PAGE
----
In this week's Cyber Weekly:
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In August, the password management company was hacked. LastPass promised that customer data was safe. Their story soon changed to “data was compromised”, but claimed that user passwords were not part of the data breach. Just last week, they admitted that the hackers obtained a backup of customer vault data. In other words, if the hackers guess your main password that opens the vault, they gain access to all your passwords. LastPass says that if your master password is hard to guess then you should be in the clear. However, they highly recommend updating your passwords. (reviewgeek)
My thoughts: We know that when companies get breached, they do NOT immediately know the full extent of the attack. It sometimes can take weeks or months before they have it all figured out. As soon as you hear about a breach, update your passwords. Passwords should always be long and complex. It doesn’t take a lot of time to do it. Out of curiosity, for those who use LastPass, will you continue to use their service after this breach?
Toronto’s Hospital for Sick Children was hit with a ransomware attack affecting the phone lines, website and clinical systems. According to a representative, the patient care is unaffected. At this time, there is no evidence pointing to compromised patient data. At this time, they asked for assistance is reviving all of their services, but calling the hospital at this time may not be possible. (cbc)
My thoughts: This story is very new. I hope the extent of the damage stops at this point, but until further investigation, we will not know exactly what happened. With the limited information presented to us, can we assume the hospital had some measures in place so their data wasn’t compromised? How can we protect the healthcare industry more in 2023?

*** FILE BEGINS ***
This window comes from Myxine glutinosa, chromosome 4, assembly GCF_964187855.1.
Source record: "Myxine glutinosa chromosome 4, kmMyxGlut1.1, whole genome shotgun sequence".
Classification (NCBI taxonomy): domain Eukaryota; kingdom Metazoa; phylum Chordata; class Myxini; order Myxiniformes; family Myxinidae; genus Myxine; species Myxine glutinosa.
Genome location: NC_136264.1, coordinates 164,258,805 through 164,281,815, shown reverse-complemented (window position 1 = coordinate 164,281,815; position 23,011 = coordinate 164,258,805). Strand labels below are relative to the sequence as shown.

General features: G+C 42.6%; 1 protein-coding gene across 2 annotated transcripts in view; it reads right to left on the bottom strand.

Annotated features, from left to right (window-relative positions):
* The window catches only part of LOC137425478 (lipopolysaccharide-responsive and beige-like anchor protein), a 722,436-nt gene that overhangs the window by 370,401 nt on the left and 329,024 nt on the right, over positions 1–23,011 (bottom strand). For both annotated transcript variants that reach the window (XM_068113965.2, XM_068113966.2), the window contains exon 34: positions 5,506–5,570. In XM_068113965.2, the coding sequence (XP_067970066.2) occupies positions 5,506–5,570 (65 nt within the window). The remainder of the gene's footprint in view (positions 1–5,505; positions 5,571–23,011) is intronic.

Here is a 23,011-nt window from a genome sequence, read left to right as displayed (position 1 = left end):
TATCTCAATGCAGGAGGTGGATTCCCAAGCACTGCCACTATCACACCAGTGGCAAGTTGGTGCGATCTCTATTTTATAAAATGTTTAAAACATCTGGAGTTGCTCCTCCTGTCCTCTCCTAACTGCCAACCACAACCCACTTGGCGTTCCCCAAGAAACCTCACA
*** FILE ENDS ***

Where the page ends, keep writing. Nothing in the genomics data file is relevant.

In 2019, T-Mobile suffered one of the largest data breaches in U.S. history, compromising the data of over 75 million consumers. Although the company is not admitting to any wrongdoing, they agreed to pay out $350 million. If the deal gets final approval, anyone affected by the breach can claim $25 cash payment. California residents are entitled up to $100. And you can be reimbursed of up to $25,000 if you had to spend time or money to recover from fraud or identity theft relating to the breach. Since the attack, many T-Mobile customers were victims of a variety of attacks including identity theft. (cnet)
My thoughts: If T-Mobile has kept the data of previous and current data of over 75 million people, why can’t they mail them a cheque for $25 each? Why is it the responsibility of the victims to get compensation? Unless they actually payout the full $350 million, then what’s the point of all of this?
The Nelson Cares Society, a community center in British Columbia, was the victim of a unique cyber attack. The hackers removed almost $600,000 directly from their bank account, earlier this year. Services have not been impacted. Their executive director came forward to announce that $211,079 has been recovered and they are working with the bank to recover the rest. (thenelsondaily)
My thoughts: Imagine if hackers keep stealing money straight out of their corporate bank accounts, I wonder if that would change how organizations perceived cyber attacks. What are your thoughts?
I started Assurance IT with my childhood friend Ernesto Pellegrino in 2011. Our mission is to help 100,000 companies become cyber resilient through our services and free content. We focus on helping mid-sized organizations with data protection and data privacy. Our primary services include: endpoint management, cloud backup, DRaaS, Microsoft 365 backup, and Quebec's Law 25 training.
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